The Starck Club and Rodney Kitchens met during the spring of 1985 and instantly fit together like lost pieces of a puzzle. Fortunately for him, Starck by that time was no longer a pampered playpen for the owner’s wealthy friends. Now it was Nell’s-Paradise-Garage-Pyramid-on-the-Trinity celebrating New York attitude! A chic clubhouse; sensational new music played loud enough to make your eyeballs thyroid; that old crypt Studio 54’s idea of exclusivity so that acceptance and fashion were used to mock contemporaries, as if contempt elevated the Chosen One to a swan among geese; narcissistic flair and flamboyant trappings; all for the simple desire to get into a club; and, aren’t we lucky, an eternal supply of Ecstasy, the perfect party drug, and legal!

Flash that New York attitude! Show up in something that resembles an intense alliance between Claude Montana and a junkyard; act like you’re doing the noxious sludge at the door a favor by just being there and presto! Ankle right past the mobile vulgus crocodiled down the street behind the velvet rope, don’t even think of paying the $10 cover, and you’re in Starckdom. Thanks to his friend, Lynnie, a Starck regular, Rodney Kitchens did just that on his first visit and joined the post-punk, liberated, anarchic terror of middle-American insomniacs inside.

Rodney lost track of Lynnie and discovered the unisex restrooms, the semi-private seating areas divided by the translucent curtains, the dance floor enclosed by two walls of metal grating bathed in colored lights. He met Vaal, the androgynous cigarette girl, and the breathtaking J’Mel, but who was that young guy walking around with a bag taped to his chin, and why?

Somebody was orchestrating the coolest music he’d ever heard: Yaz, Yello, Depeche Mode’s “Master & Servant,” all these vicious beats, all this electro-distort stuff, wild sounds you wouldn’t hear on the radio until the next century. And look at the haircuts from hell! Reddisimo mohawks, Grace Jones square cuts, funky dreds, triple technicolor skiffles, lightning stripes and rainbows shaved into hair like brands, and some guy with a gravity-defying, towering cockscomb floating above his skull, thanks to a whole can of Final Net hair spray. Hey Sony, meet Rodney!

All these incredibly hip people who must be artists, dressed in their pre-Columbian, last of the Mohicans, first of the Martians mega-weirdness. Cross-dressing glam-rockers, death-rockers with their Ivory Foundation powdered faces, red lips, and the twin miracles of mascara, the eyes looking like the corpses of two small crows that had crashed into a chalk cliff, bustiers and other under outerwear, spandex, bike shorts, spikes, chains, black leather, and every other kind of come-on-little-honey-swallow-this-and-you’ll-see-things-differently outfit and get-up. But not a plain red leather junior miss school shoe from Thom McAn in the whole freaking place!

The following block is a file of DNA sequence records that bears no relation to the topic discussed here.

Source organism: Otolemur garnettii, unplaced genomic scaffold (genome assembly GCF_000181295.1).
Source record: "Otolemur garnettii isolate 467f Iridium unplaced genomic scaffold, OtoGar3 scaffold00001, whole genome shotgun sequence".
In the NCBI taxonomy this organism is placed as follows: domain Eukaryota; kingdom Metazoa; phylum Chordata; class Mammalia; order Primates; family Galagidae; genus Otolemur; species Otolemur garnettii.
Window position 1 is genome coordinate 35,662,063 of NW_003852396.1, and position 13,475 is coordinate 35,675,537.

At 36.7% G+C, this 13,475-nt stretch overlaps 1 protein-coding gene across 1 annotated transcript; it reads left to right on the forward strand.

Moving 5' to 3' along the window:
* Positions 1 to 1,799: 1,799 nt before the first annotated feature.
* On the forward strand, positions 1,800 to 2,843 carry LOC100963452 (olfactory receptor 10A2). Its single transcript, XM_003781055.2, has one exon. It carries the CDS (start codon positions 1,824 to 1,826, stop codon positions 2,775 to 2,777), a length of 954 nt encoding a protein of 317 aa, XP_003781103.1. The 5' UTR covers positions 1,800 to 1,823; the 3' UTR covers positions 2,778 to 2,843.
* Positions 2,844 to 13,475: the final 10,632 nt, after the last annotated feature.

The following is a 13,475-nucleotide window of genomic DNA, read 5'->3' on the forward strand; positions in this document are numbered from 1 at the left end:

And the ribbon that wrapped up this incredible Christmas gift for Rodney Kitchens and hundreds of other wannabes was that Starckdom represented every hellish Jack Kerouac-Lenny Bruce-James Dean-Little Richard-Iggy Pop-Johnny Rotten-Megadeth aspect of American life that Mom and Dad despised. What The Folks, with their constipated cerebral cortexes, tried to conceal, Starckdom flaunted; what they tried to ignore, refine away, otherwise purge from human experience, Starckdom explored openly, delightedly, tauntingly: noise, sex, speed, drugs, flamboyance. My gawd, where would they draw the line—cannibalism?

Drugs come in two dosages: too much and not enough. The latter wasn’t the problem at the Starck Club in the summer of 1985. You want to score some X at Starck? Find Lee, the guy walking around with a bag taped to his chin full of XTC. So that’s who that is. Give him $15, and here you go, babe, a 125-milligram yellow tablet of “Vitamin E.” Within an hour you’ll feel warm nerve sparklers sputtering in your brain, maybe a little queasiness creeping up your throat, but ignore it, it’ll disappear. You’ll heat up like a p!ugged-in hot plate, your organs will beat like a Sousa drum corps, then suddenly, peace…connectedness…goodbye defenses, so long inhibitions. Join the universal heartbeat of humanity, Rodney, as the Me Generation gets in touch with its us-ness.

So true, Lee! Ectasy made him feel wise and special, as if dropped from an advanced, more tolerant universe. All these impossibly hip cosmic groovers suddenly liked him, and he fell in love with them like nuns love God. You didn’t lose it like with LSD. You danced, hugged everyone, and rapped as if you had swallowed truth serum. You stayed in control and went with the warm, fraternal flow spilling over the room like sugared tea. Danger? Rodney felt the only danger would be loving the rest of the human race so much you’d end up in bed with a human turnip.